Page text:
R&D and innovation professionals have been longtime users of scenario planning and simulation to map out and plan for possible future developments, trends, and environments. Now, online games are becoming a more common and effective way of exploring and preparing for future scenarios and challenges relating to such diverse topics as the future of energy and agriculture.
These rich software applications are injecting fresh thought about the impact of potential innovations, and allow users to more deeply experience those advances. Games' collaborative and social elements help foster crowdsourcing and teambuilding in R&D, as well as innovation practices and communities, too.
IRI 2028, a futures initiative commissioned by the Industrial Research Institute (IRI) as part of its 75th anniversary, incorporates an online game called
Innovate 2038 that takes a more open and expansive approach to scenario planning relating to the “future of research and technology management,” said Ted Farrington, senior director of PepsiCo Advanced Research.
The Institute for the Future, which developed future oriented games such as Superstruct, developed the online game using its Foresight engine. The game was launched to elicit input from outside the corporate R&D space. It hopes to attract players from universities, including student government labs, as well as individual inventors, and to publicize the game, Farrington said.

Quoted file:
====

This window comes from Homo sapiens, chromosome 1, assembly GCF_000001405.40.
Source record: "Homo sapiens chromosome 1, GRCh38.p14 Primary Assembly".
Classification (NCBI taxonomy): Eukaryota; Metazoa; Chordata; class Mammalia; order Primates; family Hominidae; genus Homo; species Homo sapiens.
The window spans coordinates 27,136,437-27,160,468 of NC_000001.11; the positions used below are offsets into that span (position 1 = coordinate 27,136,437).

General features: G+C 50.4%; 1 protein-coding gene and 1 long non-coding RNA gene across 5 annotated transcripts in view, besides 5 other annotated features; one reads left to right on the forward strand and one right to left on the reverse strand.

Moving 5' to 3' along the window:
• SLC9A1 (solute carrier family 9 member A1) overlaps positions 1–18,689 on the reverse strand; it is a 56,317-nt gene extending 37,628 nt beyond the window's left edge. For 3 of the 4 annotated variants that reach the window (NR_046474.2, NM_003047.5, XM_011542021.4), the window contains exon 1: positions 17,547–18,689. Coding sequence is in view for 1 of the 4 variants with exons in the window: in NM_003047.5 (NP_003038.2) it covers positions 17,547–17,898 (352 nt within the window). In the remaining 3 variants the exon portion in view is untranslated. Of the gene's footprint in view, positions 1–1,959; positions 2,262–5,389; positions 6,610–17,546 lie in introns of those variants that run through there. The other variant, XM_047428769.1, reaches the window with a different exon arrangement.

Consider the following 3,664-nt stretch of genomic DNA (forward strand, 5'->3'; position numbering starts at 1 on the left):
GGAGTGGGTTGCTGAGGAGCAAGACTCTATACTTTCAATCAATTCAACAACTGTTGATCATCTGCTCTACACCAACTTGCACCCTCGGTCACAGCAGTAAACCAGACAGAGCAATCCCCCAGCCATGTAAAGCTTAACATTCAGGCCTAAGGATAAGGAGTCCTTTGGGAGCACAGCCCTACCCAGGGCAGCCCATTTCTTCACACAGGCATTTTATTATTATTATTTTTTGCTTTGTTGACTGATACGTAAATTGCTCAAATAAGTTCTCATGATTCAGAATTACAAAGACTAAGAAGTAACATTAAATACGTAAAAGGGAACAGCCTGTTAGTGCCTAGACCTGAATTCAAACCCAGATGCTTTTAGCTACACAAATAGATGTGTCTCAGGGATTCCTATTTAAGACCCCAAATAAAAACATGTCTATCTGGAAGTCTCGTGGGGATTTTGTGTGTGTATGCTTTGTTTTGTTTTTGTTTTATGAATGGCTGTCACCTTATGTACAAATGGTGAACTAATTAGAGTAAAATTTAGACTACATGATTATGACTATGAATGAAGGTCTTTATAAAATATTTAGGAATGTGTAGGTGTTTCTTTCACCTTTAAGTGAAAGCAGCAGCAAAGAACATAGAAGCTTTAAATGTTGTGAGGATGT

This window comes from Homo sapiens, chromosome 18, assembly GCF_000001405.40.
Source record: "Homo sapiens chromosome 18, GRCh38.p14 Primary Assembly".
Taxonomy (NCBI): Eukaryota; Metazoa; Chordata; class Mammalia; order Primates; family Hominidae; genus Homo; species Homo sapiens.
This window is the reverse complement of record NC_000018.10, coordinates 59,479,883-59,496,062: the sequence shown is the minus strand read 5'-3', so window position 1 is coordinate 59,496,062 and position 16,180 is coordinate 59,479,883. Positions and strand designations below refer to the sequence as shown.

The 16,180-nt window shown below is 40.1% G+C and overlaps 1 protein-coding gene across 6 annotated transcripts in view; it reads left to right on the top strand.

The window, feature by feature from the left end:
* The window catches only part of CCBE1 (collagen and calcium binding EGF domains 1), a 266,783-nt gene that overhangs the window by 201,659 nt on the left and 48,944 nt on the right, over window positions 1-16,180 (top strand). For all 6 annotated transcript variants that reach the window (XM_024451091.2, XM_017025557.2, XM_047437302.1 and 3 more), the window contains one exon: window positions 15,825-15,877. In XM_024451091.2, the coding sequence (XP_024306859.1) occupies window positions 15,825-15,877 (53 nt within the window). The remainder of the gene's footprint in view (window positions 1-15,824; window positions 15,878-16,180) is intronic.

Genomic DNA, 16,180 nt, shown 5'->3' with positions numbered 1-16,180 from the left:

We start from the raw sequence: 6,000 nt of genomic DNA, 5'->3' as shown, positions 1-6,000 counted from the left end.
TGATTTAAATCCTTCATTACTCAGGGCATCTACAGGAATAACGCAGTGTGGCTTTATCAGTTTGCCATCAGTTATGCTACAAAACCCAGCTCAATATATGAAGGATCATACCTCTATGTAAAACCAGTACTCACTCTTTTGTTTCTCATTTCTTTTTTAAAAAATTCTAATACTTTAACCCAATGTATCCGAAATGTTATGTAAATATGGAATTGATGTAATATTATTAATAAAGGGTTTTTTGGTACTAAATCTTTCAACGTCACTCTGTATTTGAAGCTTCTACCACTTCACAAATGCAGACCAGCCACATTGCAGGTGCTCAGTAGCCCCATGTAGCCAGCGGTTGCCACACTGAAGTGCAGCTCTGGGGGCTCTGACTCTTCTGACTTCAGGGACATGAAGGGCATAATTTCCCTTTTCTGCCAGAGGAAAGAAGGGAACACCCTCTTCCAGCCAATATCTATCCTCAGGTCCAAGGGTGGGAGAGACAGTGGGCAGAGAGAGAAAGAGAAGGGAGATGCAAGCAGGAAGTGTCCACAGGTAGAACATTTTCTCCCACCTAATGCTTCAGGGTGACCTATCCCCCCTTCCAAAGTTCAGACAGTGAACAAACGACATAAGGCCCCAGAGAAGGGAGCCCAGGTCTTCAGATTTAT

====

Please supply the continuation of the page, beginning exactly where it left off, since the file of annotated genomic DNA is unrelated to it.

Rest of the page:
"Games are contributing more and more [to R&D efforts]," he said. The game will allow people to conduct more research on future scenarios for technology management and innovation by sampling user experiences. The game permits greater collaboration, allowing users to develop their ideas on future scenarios, by building on the responses of other users, Farrington added.
The game, scheduled to run online today and tomorrow (Sept. 25 and 26), will pose broader, overarching questions about the future of R&D and innovation. Questions will focus on the critical and technologies for research and innovation to solve the important challenges of the future and the benefits of open versus closed IP approaches to research and innovations, for example.
Although Innovate 2038 will itself have a short run, the event should help elicit broader insights into future R&D and innovation scenarios and practices, and help promote the value of more open online games for futurism across disciplines.
— Michael Mascioni is a market research consultant in digital media.